she bought in England for three hundred pounds; ' and she has likewise the chair of Rousseau.
We confess, we are rather provoked at Mr Burnett for filling so much of his book with the details now shortly alluded to, and excluding a variety of recollections which are of general and pera, manent interest. His opportunities were, in some respects, much. more favourable than he seems to think. Though he saw few towns, he lived on a footing of close intimacy with various natives of the highest rank and greatest accomplishments in the country, and might have obtained from them almost as much information as is to be procured, respecting the present state and the late history of Poland. His own observation, too, might have supplied many important blanks in the knowledge which we possess of the condition of the lower orders in that country. We cannot help complaining a little, that his sensés should have been so acute, and his memory so faithful, for all the trifling incidents of halls and rooms and doors,and chairs and tables,-and roast meat and boiled meat,—when subjects of real importance might well have been illustrated by him. However, he has contributed some information, and, such as it is, we thank him for it. Without attempting, what would be quite useless where there are so few materials, to digest this into a regular form, we shall notice those elucidations of the state of the country which chiefly struck us. Mr Burnett landed at Dantzic, and proceeded up the country through Warsaw, he does not exactly say whither ; but we infer. from several circumstances, that he went into the Austrian part of Poland, and that his remarks apply to this and the Prussian, part. He never was in the Russian division, and heard scarcely any thing about it. Respecting Dantzic and Lemburg, he communicates little or no information.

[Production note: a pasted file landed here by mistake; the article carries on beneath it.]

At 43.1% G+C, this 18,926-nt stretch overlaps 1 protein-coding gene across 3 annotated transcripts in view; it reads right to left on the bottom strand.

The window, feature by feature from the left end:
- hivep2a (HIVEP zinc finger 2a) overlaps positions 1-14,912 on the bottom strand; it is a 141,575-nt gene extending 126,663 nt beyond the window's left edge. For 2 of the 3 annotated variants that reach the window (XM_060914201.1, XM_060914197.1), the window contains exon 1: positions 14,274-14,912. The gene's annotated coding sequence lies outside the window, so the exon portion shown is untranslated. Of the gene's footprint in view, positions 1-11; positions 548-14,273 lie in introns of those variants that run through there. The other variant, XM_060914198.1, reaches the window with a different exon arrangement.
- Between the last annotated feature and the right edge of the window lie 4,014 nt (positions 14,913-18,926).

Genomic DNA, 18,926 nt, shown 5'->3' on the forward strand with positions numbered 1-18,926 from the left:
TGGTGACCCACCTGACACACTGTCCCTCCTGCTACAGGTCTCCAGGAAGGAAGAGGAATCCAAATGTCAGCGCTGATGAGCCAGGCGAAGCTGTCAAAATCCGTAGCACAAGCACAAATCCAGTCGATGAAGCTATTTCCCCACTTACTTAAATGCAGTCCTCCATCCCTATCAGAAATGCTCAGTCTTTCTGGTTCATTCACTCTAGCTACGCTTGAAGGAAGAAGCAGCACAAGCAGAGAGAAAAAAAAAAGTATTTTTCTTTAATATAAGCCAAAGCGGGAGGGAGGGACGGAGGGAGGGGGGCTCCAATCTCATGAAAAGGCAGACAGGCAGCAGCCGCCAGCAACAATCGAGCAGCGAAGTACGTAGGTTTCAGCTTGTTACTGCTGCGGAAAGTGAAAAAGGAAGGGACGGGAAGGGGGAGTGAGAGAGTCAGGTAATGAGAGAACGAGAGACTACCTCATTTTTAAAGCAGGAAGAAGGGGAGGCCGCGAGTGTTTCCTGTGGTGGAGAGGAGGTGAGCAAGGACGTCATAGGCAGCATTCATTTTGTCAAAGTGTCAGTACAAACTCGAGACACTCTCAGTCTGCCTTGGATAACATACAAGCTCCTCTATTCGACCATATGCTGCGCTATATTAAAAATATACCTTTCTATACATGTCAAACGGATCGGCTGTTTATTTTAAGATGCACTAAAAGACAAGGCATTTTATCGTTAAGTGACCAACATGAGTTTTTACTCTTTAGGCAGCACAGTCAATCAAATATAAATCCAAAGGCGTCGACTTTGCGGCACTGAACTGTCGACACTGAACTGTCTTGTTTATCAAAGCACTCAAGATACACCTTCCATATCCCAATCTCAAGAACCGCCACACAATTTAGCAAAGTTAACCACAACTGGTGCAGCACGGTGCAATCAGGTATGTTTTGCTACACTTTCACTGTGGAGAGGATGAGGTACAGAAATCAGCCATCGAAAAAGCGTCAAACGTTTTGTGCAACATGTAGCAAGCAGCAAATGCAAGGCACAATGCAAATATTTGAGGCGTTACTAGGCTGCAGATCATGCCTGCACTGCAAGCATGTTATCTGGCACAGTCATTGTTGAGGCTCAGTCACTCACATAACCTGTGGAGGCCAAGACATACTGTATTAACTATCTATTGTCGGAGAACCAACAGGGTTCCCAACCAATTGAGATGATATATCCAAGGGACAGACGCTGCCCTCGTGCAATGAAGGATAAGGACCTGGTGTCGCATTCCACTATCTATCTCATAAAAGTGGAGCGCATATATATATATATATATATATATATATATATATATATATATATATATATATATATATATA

The face of the country over which our author passed, is uninteresting, from its flatness and uniformity. The Vistula, VOL. X. NO. 20. Ff
eight over dec. parcely do the midh e wenty piece
though a fine river, runs so much through bogs and heaths, that it seldom affords any fine views. The following description of the country beyond the plain of Dantzic, he says, is nearly applicable to the whole scenery of Poland. - the traveller sometimes finds himself in an expanse of surface, almost without a house, a tree, or any single object large enough to ate, tract his notice. Soon, however, are descried the skirts of fome vaft forest-fringing the distant horizon ; and on entering it we proceed, for eight or ten miles (more or less) winding with the road through lofty pines, &c. &c. precluded from the fight of all objects but trees and shrubs. Sometimes, in the midst of a forest we meet with a small spot of ground (for example, of ten or twenty acres) cleared and cultivated ; its fides prettily fenced by the green surrounding woods. Sometimes a small lake is found thus situated, its borders ornamented in a similar manner : and these, generally speaking, are the prettiest scenes which Poland furnishes. These forests, in fome places, are fifteen, and even twenty miles, in all directions ; an affertion which will appear the more credible, when I observe, that of an eftate belonging to a certain noble. man, nearly one half is computed to be foreft. Indeed, if we exclude morasses, and the level pasture lands, I should not scruple to affirm, that not more than one half of the country, speaking generally, is clear: ed. After paffing the Viftula, at the place juft mentioned, the surface is considerably open, for a diftance at leaft of thirty or forty miles. But woods no sooner begin to appear, than it is rare the traveller entirely loses fight of them. The view is bounded, in one direction or another, by forest lands. I have proceeded in a fouth-easterly direction through a distance of four or five hundred miles, and this description, with insignificant variations, appears to me ftri&ly applicable.' p. 29–31..